FHFA Inspector General Faults Agency On Handling Strategic Defaulters

Posted by Orb Staff on October 17, 2012 No Comments
Categories : Mortgage Servicing

12581_red_white_blue_dollar_signs_and_question_mark FHFA Inspector General Faults Agency On Handling Strategic Defaulters The Office of the Inspector General (OIG) for the Federal Housing Finance Agency (FHFA) has criticized the regulator for not doing an adequate job in supervising how the government-sponsored enterprises (GSEs) recover losses from strategic defaulters.

The OIG report says that recovering losses from strategic defaulters and others who have the ability to repay their financial obligations presents Fannie Mae and Freddie Mac with an opportunity to ‘strengthen their financial positions and to reduce the need for future taxpayer support.’ While acknowledging that the GSEs need to ‘navigate diverse legal regimes to pursue deficiencies,’ the OIG questioned how the FHFA has supervised their efforts in recovering losses.

‘FHFA has not taken a proactive approach to its oversight of the enterprises' deficiency management practices to maximize recoveries when appropriate,’ the report says. ‘For example, the agency has not published guidance for the enterprises on the subject and has not conducted any continuous supervision to monitor and analyze trends and risks associated with deficiencies. The agency also has not conducted targeted examinations of deficiency management that could offer detailed information about specific risks, supervisory concerns, etc.

‘Further,’ the report continues, ‘FHFA does not require the enterprises to provide deficiency data. For instance, the agency does not solicit information about the scope of the enterprises' deficiencies, the number or amount of their collection referrals, or their recovery rate. As a result, the agency cannot track or evaluate their collection practices and recovery rates, and thus FHFA cannot readily conclude whether the enterprises' low recovery rate – 0.22% – is reasonable, or if their deficiency recoveries could be improved.’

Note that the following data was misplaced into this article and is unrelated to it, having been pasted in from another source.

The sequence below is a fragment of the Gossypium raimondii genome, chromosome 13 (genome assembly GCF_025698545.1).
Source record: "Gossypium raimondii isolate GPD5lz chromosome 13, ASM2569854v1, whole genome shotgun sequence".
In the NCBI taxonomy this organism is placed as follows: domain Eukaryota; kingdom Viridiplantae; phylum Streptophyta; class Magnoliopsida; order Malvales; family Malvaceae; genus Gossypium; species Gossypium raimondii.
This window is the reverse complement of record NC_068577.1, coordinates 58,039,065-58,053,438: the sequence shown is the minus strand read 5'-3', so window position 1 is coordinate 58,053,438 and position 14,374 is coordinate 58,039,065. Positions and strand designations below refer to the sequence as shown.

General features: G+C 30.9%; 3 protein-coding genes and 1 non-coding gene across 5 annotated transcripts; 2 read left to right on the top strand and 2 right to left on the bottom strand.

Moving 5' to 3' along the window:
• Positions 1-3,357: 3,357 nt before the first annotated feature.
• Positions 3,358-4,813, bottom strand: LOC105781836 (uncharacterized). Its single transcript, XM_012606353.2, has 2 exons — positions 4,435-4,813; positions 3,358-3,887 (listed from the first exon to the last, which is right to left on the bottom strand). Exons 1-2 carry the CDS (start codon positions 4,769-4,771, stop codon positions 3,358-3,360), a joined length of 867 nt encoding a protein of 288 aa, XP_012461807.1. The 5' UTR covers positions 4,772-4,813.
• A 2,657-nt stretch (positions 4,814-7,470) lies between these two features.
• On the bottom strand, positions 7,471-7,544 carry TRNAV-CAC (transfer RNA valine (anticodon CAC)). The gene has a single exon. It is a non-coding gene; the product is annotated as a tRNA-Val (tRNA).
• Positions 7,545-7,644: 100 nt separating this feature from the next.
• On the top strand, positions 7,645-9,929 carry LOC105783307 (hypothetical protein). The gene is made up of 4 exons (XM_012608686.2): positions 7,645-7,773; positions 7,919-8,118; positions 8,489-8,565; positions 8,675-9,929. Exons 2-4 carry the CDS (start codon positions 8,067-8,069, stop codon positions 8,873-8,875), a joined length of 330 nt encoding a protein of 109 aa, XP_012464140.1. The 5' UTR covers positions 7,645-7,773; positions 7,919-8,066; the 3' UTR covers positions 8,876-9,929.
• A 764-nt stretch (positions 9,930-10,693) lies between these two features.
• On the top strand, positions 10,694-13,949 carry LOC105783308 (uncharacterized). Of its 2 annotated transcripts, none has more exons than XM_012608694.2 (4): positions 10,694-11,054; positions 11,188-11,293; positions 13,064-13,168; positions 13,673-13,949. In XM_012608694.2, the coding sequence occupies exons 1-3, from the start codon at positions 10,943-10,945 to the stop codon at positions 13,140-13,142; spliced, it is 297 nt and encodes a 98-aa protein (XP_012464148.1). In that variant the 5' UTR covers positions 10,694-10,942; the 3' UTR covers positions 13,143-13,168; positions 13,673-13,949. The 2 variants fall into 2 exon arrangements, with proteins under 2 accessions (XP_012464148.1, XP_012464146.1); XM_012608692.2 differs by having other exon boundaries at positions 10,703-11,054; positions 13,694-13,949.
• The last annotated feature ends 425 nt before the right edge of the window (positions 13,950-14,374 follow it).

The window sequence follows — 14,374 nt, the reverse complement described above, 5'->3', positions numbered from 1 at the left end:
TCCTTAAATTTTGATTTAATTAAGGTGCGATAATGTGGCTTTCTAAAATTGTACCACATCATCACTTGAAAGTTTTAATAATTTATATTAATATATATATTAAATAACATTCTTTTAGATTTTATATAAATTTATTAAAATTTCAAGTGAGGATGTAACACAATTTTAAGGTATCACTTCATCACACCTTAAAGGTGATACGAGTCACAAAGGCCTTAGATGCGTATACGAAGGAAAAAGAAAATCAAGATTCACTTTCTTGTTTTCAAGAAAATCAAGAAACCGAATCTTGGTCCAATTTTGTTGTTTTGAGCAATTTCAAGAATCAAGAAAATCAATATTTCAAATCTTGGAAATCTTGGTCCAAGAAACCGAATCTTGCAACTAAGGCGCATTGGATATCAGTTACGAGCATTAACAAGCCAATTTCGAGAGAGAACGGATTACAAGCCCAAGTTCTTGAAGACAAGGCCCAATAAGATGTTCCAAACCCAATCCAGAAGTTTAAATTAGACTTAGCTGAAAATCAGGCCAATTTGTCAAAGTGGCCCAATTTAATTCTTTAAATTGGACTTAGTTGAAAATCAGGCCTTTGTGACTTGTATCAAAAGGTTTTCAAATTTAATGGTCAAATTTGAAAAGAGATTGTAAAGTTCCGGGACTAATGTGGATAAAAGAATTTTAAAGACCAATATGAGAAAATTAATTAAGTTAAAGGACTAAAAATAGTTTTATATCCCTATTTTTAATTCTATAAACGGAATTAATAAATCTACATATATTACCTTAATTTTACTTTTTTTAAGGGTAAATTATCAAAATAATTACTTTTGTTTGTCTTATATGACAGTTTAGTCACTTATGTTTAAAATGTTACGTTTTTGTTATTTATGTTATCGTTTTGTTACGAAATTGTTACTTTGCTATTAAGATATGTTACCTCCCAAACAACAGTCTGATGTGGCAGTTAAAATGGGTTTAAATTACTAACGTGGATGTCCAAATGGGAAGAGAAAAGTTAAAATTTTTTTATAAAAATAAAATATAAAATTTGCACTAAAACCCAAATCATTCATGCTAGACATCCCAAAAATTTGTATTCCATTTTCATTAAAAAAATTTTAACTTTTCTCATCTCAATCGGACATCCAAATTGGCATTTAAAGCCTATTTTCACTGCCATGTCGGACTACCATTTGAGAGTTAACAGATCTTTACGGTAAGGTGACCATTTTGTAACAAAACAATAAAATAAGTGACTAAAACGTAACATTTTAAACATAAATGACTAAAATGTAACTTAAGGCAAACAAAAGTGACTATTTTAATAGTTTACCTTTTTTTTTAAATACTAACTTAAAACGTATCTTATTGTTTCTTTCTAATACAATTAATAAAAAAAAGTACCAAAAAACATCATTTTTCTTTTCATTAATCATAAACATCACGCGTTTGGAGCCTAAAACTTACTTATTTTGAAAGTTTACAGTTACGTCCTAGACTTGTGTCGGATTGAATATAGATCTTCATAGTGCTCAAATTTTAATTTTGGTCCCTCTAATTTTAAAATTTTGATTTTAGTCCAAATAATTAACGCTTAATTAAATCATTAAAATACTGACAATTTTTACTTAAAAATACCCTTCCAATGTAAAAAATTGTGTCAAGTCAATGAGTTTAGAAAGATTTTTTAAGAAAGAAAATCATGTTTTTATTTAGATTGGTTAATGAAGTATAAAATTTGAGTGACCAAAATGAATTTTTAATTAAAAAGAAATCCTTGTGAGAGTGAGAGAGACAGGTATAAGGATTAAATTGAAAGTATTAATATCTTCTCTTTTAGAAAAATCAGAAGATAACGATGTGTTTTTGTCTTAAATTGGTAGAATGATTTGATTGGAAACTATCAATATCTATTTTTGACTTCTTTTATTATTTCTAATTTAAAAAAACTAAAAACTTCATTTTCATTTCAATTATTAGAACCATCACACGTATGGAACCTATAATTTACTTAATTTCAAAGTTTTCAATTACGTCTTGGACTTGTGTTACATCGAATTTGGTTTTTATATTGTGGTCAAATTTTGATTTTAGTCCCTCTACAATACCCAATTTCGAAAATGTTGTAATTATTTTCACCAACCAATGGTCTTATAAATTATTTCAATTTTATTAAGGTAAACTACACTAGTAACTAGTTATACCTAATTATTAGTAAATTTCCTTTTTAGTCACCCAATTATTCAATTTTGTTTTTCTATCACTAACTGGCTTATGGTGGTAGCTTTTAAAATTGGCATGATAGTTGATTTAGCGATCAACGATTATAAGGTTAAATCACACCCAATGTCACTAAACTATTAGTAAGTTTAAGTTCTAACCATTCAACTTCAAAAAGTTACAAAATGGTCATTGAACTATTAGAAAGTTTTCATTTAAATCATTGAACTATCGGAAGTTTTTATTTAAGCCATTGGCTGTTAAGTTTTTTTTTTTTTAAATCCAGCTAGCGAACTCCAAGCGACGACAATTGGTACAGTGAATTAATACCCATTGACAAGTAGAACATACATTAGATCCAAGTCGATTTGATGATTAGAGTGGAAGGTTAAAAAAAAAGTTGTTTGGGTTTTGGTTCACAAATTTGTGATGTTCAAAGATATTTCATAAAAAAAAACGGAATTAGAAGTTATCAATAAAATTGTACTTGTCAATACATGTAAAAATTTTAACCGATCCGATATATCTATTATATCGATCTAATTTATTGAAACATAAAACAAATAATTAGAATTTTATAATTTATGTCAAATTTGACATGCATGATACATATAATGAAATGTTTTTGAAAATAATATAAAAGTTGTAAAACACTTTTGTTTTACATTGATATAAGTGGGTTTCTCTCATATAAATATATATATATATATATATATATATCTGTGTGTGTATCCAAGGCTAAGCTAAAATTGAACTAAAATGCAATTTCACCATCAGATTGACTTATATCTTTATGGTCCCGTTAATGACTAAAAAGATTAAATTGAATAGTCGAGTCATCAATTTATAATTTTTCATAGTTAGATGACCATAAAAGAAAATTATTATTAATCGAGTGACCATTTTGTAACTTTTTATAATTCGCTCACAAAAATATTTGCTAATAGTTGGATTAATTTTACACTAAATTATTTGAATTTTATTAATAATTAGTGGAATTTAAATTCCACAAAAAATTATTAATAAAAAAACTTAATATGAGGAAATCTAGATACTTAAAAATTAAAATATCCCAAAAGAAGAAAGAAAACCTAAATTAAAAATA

The OIG notes that due to the ‘absence of meaningful FHFA oversight,’ Fannie Mae and Freddie Mac independently developed their own deficiency management strategies. But the OIG warns that these efforts may not be successful without the FHFA's input.

‘Given a recovery rate of 0.22%, the enterprises appear to have room for improvement in how they manage their deficiencies,’ the OIG states. ‘Further, with 1.1 million seriously delinquent mortgages looming on the foreclosure horizon – triple the enterprises' foreclosures in 2011 – FHFA's timely guidance on deficiency management processes may help the enterprises recoup future losses and protect taxpayers' investment in their financial health.’

The OIG also pointed out that the FHFA is lagging behind other federal agencies in addressing the issue of deficiencies.

‘For example, the U.S. Department of Agriculture, which administers rural housing development programs, advises that deficiency judgments should only be pursued (in allowable states) when borrowers have sufficient assets for recovery,’ says the OIG report. ‘Similarly, the Department of Housing and Urban Development (HUD) issued guidance about pursuing mortgage deficiencies. HUD emphasized seeking deficiency judgments against strategic defaulters who abandon their mortgage payment obligations despite their apparent continued ability to repay.’

The OIG's full report is available online.

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